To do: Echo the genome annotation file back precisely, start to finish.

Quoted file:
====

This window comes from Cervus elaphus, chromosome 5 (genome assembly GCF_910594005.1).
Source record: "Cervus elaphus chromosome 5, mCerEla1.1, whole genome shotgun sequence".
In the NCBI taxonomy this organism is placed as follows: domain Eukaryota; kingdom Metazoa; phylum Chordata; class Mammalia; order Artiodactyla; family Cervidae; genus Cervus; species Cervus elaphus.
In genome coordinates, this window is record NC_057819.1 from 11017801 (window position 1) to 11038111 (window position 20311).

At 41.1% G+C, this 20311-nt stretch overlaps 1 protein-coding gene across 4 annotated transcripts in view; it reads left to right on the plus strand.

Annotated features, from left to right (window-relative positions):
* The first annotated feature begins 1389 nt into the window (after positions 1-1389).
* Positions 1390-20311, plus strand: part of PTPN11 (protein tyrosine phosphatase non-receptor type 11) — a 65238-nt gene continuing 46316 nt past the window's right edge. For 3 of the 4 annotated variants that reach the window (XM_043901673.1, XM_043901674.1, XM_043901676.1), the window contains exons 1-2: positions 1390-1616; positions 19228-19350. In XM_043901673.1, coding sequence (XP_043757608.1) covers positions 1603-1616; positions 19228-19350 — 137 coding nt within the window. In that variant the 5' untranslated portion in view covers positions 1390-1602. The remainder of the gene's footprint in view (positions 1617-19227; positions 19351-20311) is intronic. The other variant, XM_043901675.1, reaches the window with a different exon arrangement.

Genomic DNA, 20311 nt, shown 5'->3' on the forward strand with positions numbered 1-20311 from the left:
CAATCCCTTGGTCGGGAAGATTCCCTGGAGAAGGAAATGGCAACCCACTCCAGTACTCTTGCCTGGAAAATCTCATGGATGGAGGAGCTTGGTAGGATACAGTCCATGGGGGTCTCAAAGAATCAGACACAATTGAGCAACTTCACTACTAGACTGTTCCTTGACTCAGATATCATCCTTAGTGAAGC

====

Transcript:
This window comes from Cervus elaphus, chromosome 5 (genome assembly GCF_910594005.1).
Source record: "Cervus elaphus chromosome 5, mCerEla1.1, whole genome shotgun sequence".
In the NCBI taxonomy this organism is placed as follows: domain Eukaryota; kingdom Metazoa; phylum Chordata; class Mammalia; order Artiodactyla; family Cervidae; genus Cervus; species Cervus elaphus.
In genome coordinates, this window is record NC_057819.1 from 11017801 (window position 1) to 11038111 (window position 20311).

At 41.1% G+C, this 20311-nt stretch overlaps 1 protein-coding gene across 4 annotated transcripts in view; it reads left to right on the plus strand.

Annotated features, from left to right (window-relative positions):
* The first annotated feature begins 1389 nt into the window (after positions 1-1389).
* Positions 1390-20311, plus strand: part of PTPN11 (protein tyrosine phosphatase non-receptor type 11) — a 65238-nt gene continuing 46316 nt past the window's right edge. For 3 of the 4 annotated variants that reach the window (XM_043901673.1, XM_043901674.1, XM_043901676.1), the window contains exons 1-2: positions 1390-1616; positions 19228-19350. In XM_043901673.1, coding sequence (XP_043757608.1) covers positions 1603-1616; positions 19228-19350 — 137 coding nt within the window. In that variant the 5' untranslated portion in view covers positions 1390-1602. The remainder of the gene's footprint in view (positions 1617-19227; positions 19351-20311) is intronic. The other variant, XM_043901675.1, reaches the window with a different exon arrangement.

Genomic DNA, 20311 nt, shown 5'->3' on the forward strand with positions numbered 1-20311 from the left:
CAATCCCTTGGTCGGGAAGATTCCCTGGAGAAGGAAATGGCAACCCACTCCAGTACTCTTGCCTGGAAAATCTCATGGATGGAGGAGCTTGGTAGGATACAGTCCATGGGGGTCTCAAAGAATCAGACACAATTGAGCAACTTCACTACTAGACTGTTCCTTGACTCAGATATCATCCTTAGTGAAGC